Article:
Messages are everywhere. Some are blatant; some, not so obvious. Consider the messages sent and received throughout this hypothetical scenario.
In the heart of the American Corn Belt, a small-town high school physical education class plays wiffle ball. Of the 34 students, 3 have moderate to severe disabilities. Will is nearly blind, Chris has Down syndrome, and Anthony has autism. These three young men have a paraprofessional with them in class. Various methods of choosing teams in PE is a story for another day. On this particular day, the coach tells the students that he wants 8 boys and 7 girls on each side of the gym. The numbers do not add up correctly because there are more students in the class than that.
During this game of wiffle ball, Will and Chris are on the team which is up to bat first. Anthony’s team is in the field. Play begins, three outs come quickly, and the teams switch. The inning is soon completed and teams are back where they began. All players have had turns at bat with three exceptions - Will, Chris, and Anthony.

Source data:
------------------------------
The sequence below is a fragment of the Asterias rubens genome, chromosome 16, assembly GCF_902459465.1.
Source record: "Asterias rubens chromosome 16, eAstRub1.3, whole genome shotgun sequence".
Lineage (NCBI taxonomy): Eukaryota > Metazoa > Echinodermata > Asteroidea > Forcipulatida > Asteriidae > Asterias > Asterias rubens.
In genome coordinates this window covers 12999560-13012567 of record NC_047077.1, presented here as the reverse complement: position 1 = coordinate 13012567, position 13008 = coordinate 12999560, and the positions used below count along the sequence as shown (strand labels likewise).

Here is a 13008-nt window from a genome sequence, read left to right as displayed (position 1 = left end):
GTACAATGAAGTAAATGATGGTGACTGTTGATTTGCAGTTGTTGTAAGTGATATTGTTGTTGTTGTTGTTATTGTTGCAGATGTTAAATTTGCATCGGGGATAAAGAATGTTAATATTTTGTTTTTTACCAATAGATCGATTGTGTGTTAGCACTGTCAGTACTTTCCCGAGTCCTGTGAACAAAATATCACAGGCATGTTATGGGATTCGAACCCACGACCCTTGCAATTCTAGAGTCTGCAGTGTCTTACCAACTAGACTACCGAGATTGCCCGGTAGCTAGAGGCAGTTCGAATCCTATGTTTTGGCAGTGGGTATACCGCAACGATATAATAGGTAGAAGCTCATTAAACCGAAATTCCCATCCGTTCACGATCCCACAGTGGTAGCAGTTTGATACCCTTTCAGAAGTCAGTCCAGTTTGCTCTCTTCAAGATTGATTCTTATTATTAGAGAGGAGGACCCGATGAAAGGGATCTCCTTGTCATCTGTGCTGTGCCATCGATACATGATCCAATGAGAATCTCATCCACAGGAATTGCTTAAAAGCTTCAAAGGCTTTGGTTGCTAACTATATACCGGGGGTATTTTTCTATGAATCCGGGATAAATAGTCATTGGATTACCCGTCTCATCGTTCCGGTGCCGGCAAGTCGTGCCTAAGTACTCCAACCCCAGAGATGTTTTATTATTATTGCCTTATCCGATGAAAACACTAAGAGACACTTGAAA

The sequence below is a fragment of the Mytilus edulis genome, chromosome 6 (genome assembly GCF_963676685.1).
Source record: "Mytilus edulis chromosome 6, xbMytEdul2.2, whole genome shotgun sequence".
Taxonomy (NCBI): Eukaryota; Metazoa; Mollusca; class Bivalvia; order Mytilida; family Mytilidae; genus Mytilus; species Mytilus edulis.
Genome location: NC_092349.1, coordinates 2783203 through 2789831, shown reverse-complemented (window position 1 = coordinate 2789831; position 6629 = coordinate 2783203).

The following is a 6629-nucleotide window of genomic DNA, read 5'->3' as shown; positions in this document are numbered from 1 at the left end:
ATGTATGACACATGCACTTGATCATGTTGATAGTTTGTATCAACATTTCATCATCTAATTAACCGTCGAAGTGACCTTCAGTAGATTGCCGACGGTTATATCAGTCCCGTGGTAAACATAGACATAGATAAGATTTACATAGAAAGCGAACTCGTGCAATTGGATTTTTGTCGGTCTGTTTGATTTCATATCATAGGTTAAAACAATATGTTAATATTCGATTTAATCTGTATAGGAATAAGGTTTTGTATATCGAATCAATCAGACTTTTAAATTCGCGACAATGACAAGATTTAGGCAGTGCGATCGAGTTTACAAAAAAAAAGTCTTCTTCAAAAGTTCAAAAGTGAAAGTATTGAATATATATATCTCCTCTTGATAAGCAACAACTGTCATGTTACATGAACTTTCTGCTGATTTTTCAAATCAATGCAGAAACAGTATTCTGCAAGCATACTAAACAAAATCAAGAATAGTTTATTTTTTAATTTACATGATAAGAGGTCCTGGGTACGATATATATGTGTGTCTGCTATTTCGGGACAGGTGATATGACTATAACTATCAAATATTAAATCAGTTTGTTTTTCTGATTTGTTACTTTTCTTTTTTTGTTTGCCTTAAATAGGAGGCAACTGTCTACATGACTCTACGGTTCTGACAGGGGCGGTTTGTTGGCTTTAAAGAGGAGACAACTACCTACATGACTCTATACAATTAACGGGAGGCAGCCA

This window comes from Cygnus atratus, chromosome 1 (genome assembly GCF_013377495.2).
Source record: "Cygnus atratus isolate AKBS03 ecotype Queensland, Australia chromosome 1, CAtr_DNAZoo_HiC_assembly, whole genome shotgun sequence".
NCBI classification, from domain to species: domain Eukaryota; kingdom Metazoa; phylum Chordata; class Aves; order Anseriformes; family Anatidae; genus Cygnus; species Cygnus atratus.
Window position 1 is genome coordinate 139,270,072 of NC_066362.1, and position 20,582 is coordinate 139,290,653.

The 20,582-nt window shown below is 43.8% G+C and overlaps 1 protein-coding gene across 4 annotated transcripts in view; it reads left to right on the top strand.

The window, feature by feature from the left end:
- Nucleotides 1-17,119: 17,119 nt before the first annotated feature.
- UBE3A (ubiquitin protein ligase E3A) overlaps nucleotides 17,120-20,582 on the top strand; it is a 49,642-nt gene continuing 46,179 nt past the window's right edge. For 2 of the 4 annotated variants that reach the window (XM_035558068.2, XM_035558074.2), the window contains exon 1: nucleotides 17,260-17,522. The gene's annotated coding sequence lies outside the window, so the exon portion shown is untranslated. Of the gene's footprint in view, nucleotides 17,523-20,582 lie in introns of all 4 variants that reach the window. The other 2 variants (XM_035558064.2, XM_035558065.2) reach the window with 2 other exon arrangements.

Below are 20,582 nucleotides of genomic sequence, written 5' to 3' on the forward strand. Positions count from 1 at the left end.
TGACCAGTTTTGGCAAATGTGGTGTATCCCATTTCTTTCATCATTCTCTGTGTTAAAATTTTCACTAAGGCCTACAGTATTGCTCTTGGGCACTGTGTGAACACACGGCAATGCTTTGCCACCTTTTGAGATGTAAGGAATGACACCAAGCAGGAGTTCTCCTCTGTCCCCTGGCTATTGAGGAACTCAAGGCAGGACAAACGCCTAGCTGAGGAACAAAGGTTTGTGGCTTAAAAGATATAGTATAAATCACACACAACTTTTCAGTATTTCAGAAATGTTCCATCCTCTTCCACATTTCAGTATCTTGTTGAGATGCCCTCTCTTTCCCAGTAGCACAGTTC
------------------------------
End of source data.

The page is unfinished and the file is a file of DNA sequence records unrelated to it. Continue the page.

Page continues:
Suddenly, the coach hollers, “Hold up! Get Will in there. Let him bat.” Will eventually hits the ball, with none of his many strikes counted against him, and runs to first base. Chris follows Will. Chris also hits the ball, with none of his strikes counted, and runs the bases. Will and Chris eventually cross home plate behind others who batted after them but passed them while running the bases.